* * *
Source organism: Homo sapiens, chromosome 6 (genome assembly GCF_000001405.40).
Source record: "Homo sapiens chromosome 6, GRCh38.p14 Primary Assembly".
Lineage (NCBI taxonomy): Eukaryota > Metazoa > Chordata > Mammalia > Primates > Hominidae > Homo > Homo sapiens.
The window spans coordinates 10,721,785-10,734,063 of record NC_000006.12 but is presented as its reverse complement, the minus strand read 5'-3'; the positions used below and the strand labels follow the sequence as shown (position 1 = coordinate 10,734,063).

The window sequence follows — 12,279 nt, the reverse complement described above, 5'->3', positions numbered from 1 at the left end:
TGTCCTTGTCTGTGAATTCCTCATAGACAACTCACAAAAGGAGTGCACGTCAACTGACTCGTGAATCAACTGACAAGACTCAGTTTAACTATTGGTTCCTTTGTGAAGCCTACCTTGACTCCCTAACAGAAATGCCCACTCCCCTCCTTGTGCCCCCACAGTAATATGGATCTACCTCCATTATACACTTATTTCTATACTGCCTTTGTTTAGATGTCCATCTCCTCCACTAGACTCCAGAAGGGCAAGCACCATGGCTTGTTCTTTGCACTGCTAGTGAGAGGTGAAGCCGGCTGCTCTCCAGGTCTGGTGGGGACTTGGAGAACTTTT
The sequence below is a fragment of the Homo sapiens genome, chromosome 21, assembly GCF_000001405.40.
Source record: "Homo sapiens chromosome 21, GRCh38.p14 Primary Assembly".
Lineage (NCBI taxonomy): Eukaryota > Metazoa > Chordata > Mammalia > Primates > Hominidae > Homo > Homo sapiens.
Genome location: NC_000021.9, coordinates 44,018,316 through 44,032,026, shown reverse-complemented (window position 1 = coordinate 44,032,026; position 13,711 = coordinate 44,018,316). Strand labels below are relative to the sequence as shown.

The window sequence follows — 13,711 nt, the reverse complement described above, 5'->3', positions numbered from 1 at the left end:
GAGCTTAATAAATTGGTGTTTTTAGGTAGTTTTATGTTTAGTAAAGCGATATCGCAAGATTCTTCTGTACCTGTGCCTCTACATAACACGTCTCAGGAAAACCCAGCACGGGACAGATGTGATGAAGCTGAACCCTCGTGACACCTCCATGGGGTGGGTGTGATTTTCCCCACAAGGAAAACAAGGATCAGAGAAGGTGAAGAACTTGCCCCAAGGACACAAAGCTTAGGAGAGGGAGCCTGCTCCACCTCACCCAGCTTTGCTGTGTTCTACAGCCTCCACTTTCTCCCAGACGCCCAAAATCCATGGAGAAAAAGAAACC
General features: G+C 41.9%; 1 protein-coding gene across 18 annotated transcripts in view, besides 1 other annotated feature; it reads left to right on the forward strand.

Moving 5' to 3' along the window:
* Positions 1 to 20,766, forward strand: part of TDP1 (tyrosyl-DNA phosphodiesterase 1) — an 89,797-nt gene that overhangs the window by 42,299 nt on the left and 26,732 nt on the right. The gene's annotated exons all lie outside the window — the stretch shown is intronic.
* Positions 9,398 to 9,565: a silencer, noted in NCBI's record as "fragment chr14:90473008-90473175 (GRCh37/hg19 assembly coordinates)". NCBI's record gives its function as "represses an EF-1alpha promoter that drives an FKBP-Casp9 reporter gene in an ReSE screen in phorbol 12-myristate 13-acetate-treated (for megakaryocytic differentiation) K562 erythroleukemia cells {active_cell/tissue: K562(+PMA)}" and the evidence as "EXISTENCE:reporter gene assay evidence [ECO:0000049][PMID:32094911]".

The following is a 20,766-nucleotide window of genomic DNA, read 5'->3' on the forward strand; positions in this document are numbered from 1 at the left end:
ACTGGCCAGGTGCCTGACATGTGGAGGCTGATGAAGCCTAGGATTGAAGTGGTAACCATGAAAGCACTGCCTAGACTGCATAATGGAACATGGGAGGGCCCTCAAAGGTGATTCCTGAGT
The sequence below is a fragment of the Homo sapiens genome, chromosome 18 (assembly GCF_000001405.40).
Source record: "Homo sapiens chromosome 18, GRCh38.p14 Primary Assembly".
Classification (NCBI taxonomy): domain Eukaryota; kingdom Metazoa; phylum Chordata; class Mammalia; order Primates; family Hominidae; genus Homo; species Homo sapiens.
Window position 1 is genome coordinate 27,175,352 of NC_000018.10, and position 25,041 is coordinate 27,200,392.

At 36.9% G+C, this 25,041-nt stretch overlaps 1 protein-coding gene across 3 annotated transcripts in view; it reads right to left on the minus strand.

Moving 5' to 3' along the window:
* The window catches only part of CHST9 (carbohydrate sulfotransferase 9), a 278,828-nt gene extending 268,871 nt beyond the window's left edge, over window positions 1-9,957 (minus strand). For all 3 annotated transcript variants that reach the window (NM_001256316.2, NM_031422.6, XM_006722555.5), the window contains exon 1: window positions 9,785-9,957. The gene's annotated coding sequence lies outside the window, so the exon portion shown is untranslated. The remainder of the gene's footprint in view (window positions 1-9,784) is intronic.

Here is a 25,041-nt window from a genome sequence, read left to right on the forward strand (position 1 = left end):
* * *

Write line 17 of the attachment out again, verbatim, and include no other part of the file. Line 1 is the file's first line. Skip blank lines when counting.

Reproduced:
The following is a 20,766-nucleotide window of genomic DNA, read 5'->3' on the forward strand; positions in this document are numbered from 1 at the left end: